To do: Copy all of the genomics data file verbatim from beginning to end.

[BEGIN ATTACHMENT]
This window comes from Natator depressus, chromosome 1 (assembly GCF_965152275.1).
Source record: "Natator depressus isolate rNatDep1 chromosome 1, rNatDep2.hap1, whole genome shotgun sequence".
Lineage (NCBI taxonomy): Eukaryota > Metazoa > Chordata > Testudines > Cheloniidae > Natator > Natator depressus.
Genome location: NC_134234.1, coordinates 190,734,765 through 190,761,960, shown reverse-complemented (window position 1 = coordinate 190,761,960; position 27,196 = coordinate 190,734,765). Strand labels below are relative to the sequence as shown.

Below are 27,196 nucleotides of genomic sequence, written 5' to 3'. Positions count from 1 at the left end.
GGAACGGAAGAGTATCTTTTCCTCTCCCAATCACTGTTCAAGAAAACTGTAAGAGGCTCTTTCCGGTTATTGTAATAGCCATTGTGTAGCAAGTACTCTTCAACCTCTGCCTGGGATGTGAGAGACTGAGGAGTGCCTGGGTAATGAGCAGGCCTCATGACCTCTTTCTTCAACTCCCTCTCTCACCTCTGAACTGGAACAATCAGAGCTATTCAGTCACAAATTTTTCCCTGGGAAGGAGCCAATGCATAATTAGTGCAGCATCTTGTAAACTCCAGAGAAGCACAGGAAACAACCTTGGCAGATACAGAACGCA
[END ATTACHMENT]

This window comes from Natator depressus, chromosome 1 (assembly GCF_965152275.1).
Source record: "Natator depressus isolate rNatDep1 chromosome 1, rNatDep2.hap1, whole genome shotgun sequence".
Lineage (NCBI taxonomy): Eukaryota > Metazoa > Chordata > Testudines > Cheloniidae > Natator > Natator depressus.
Genome location: NC_134234.1, coordinates 190,734,765 through 190,761,960, shown reverse-complemented (window position 1 = coordinate 190,761,960; position 27,196 = coordinate 190,734,765). Strand labels below are relative to the sequence as shown.

Below are 27,196 nucleotides of genomic sequence, written 5' to 3'. Positions count from 1 at the left end.
GGAACGGAAGAGTATCTTTTCCTCTCCCAATCACTGTTCAAGAAAACTGTAAGAGGCTCTTTCCGGTTATTGTAATAGCCATTGTGTAGCAAGTACTCTTCAACCTCTGCCTGGGATGTGAGAGACTGAGGAGTGCCTGGGTAATGAGCAGGCCTCATGACCTCTTTCTTCAACTCCCTCTCTCACCTCTGAACTGGAACAATCAGAGCTATTCAGTCACAAATTTTTCCCTGGGAAGGAGCCAATGCATAATTAGTGCAGCATCTTGTAAACTCCAGAGAAGCACAGGAAACAACCTTGGCAGATACAGAACGCA